Youth who work more than 15 hours per week experience mental health issues, says labour minister
Changes to Quebe’s Bill 19 pertaining to the working hours allowed for young workers have taken effect as students start returning to classes across the province.
Starting Sept. 1, employees aged between 14 and 16 are not allowed to work for more than 17 hours per week, including the weekends, during the school year. They are also limited to 10 hours of work between Monday and Friday.
The change also sets the minimum legal working age at 14.
"Young people's primary job is to be students," says Jean Boulet, Quebec’s labour minister, in a CBC report. "We will see the benefits and advantages of this new rule."
How will Bill 19 protect young workers?
The law aims to keep kids in school and protect them from workplace injuries.
Boulet says statistics show that nearly a third of teenagers who work more than 16 hours a week drop out of school. Also, between 2017 and 2022, the number of work accidents involving youth skyrocketed, he says, even though he provided no further details, according to the CBC report.
The Canadian Union of Public Employees (CUPE) and its provincial occupational health and safety committee pushed for the legislation along with other unions, following a report from Quebec’s workplace safety board, CNESST, which found 203 children under the age of 16 were hurt on the job in 2021 and received compensation.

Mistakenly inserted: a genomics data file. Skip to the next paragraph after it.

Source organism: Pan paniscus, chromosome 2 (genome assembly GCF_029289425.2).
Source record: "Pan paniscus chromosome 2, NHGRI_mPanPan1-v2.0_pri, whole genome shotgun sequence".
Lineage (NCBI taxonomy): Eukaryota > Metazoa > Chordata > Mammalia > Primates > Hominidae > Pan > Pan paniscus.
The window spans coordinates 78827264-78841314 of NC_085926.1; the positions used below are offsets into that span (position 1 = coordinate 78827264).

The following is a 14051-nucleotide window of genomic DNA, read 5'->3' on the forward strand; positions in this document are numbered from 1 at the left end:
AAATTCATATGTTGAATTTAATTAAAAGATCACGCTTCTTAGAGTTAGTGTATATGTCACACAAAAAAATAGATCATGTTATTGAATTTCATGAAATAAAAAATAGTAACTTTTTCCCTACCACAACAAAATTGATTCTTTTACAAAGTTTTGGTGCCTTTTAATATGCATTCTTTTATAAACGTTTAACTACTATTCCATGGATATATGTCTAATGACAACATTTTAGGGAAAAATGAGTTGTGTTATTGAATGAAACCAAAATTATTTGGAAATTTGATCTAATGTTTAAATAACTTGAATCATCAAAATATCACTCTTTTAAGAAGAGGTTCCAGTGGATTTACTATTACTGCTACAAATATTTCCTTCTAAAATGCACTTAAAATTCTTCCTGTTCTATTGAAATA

The law also protects teenage workers from mental health problems, says Boulet. Citing a study on psychological health among people aged 12 to 25, he says that those who worked more than 15 hours per week reported symptoms of depression or anxiety. And about 40 per cent felt exhausted by the time they got home, he says.
"This is worrisome and it's a concern shared by parents," says Boulet in the report.
Long working hours is associated with occupational stress, well-being, and depression, according to the research paper published on Frontiers.
“Working hours had a significant indirect effect on depression via occupational stress,” say the researchers in the study.
In May, the Quebec government allowed children as young as 12 years old to do manual agriculture work. The government was met with criticism following the move.
Planning working hours for teenagers
Employers must take into account teenage workers’ school work when planning their work hours, according to Protecteur du citoyen (The Québec Ombudsman).
“A young person who has to go to school must be able to be home between 11 p.m. and 6 a.m. the following day. In other words, they cannot be working or travelling home from work during this period.
“When planning a young person’s work schedule, employers are obliged to take this into account. They must consider where the employee lives and the travel time needed. This obligation applies at all times, even during the weekend and the busiest work periods.”
It notes, however, night schedule restrictions do not apply to newspaper deliverers, babysitters or young people who participate in an artistic production. Neither do they apply to young people who work in a vacation camp that requires that they live on site.